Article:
How To Build a Cheat Sheet
A cheat sheet is a free quick-reference guide to, well, anything. It is usually made up of a collection of boxes of content. To make a cheat sheet, you create or find the boxes of content you want to use, and then arrange them.
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The building block of a cheat sheet is a content block. You don't have to create your own content to build a cheat sheet - you can make one by combining any bits of content on the site. When you find a content block you want to use, you can add it to any one of your cheat sheets, or to a new cheat sheet.
You can make your own content blocks too. You create a new block of content by going to the new content page.
When you want to build a new cheat sheet, you give it a name, pick a colour for it, and then add and arrange your content blocks.
A cheat sheet starts out as a draft, so you can work on it privately until you're ready to show it off. When it's finished, you set it live to let everyone else see it.
Frequently Asked Questions
Publishing your cheat sheet means it goes from a draft status, where only you can see it, to a published status, where everybody can. You can still edit your cheat sheet after you've published it. The most recently published cheat sheets are very prominent on the site, so best to wait until you're happy with your work to publish it.
Yes, you can! There are two block types for media - images and video. Images are uploaded to the site, and will be added to the PDF versions. Videos can be linked to on YouTube or Vimeo, but aren't added to PDFs - instead, we add a link to the video.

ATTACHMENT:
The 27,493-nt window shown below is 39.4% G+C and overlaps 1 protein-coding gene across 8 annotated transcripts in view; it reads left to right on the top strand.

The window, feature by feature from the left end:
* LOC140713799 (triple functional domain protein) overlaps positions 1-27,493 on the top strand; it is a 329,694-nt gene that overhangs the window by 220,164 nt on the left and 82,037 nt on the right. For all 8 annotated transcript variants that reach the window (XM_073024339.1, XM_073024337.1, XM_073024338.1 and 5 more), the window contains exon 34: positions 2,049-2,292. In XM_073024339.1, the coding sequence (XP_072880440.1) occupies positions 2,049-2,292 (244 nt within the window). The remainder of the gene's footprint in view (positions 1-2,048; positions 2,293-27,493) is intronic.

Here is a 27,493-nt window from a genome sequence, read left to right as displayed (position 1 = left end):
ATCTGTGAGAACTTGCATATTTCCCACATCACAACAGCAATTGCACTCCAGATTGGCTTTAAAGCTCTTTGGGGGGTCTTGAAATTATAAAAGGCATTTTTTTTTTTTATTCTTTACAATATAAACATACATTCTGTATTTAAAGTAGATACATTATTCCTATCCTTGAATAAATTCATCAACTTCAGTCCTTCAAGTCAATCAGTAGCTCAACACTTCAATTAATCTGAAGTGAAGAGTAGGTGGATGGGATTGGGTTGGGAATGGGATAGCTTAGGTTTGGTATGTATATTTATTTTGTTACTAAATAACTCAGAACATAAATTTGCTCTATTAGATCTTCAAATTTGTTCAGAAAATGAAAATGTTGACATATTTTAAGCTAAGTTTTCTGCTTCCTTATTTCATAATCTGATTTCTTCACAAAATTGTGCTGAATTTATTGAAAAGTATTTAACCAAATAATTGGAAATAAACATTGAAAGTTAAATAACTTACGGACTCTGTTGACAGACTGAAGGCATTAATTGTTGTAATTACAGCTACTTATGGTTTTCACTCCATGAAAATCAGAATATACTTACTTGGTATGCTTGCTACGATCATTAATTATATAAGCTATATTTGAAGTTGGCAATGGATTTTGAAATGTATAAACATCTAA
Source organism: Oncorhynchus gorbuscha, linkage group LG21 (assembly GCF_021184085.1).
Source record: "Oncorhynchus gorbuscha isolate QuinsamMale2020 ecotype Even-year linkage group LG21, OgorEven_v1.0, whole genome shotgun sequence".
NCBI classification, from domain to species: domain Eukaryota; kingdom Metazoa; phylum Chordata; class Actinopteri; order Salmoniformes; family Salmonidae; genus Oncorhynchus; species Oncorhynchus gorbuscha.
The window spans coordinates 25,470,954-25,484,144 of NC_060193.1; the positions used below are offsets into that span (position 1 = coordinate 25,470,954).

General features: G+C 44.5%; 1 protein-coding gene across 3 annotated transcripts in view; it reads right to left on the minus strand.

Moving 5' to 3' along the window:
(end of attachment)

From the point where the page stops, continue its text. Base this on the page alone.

Yes! There (almost inevitably) is a cheat sheet for making cheat sheets on Cheatography. How wonderfully cyclical.
The first version of Cheatography had the blocks of content on a page available independently of cheat sheets, but this was making the creation of cheat sheets too complicated and slow, so we made it simpler. The content blocks are still there, but now you add and edit them directly from the cheat sheet page.
Ask for feedback! Fresh eyes can help you identify areas that need more detail.
Pick a dark colour! A dark colour makes your cheat sheet easier to read.
Proofread! Once your brand new cheat sheet has been downloaded hundreds of times, realising you made an obvious, terrible typo on an important line is very frustrating.
Don't copy content! Make sure you post content you write yourself or that you have permission to use.
Don't publish too soon! You only get to publish once, and when you publish your cheat sheet will be seen all over the site, so make it count and make sure your cheat sheet is right before you publish!